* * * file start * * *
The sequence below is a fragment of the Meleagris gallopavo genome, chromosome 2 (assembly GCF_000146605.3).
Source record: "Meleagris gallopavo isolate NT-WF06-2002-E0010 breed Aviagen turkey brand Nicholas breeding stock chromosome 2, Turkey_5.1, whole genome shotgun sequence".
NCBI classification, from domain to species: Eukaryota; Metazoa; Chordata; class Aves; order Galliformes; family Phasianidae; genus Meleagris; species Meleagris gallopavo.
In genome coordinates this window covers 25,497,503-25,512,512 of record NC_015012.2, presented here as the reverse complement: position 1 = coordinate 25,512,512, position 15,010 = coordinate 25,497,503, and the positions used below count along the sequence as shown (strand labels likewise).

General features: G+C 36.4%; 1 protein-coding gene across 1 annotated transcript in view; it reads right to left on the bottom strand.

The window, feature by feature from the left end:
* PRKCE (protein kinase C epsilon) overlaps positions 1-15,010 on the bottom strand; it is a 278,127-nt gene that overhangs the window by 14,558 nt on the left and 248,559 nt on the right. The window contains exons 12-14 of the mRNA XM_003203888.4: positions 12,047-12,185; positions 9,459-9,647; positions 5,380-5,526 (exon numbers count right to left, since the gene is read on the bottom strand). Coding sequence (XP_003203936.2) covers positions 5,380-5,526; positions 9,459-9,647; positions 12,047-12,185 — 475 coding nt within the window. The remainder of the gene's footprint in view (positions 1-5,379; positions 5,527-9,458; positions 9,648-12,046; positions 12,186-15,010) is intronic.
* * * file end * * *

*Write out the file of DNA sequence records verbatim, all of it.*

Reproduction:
The sequence below is a fragment of the Meleagris gallopavo genome, chromosome 2 (assembly GCF_000146605.3).
Source record: "Meleagris gallopavo isolate NT-WF06-2002-E0010 breed Aviagen turkey brand Nicholas breeding stock chromosome 2, Turkey_5.1, whole genome shotgun sequence".
NCBI classification, from domain to species: Eukaryota; Metazoa; Chordata; class Aves; order Galliformes; family Phasianidae; genus Meleagris; species Meleagris gallopavo.
In genome coordinates this window covers 25,497,503-25,512,512 of record NC_015012.2, presented here as the reverse complement: position 1 = coordinate 25,512,512, position 15,010 = coordinate 25,497,503, and the positions used below count along the sequence as shown (strand labels likewise).

General features: G+C 36.4%; 1 protein-coding gene across 1 annotated transcript in view; it reads right to left on the bottom strand.

The window, feature by feature from the left end:
* PRKCE (protein kinase C epsilon) overlaps positions 1-15,010 on the bottom strand; it is a 278,127-nt gene that overhangs the window by 14,558 nt on the left and 248,559 nt on the right. The window contains exons 12-14 of the mRNA XM_003203888.4: positions 12,047-12,185; positions 9,459-9,647; positions 5,380-5,526 (exon numbers count right to left, since the gene is read on the bottom strand). Coding sequence (XP_003203936.2) covers positions 5,380-5,526; positions 9,459-9,647; positions 12,047-12,185 — 475 coding nt within the window. The remainder of the gene's footprint in view (positions 1-5,379; positions 5,527-9,458; positions 9,648-12,046; positions 12,186-15,010) is intronic.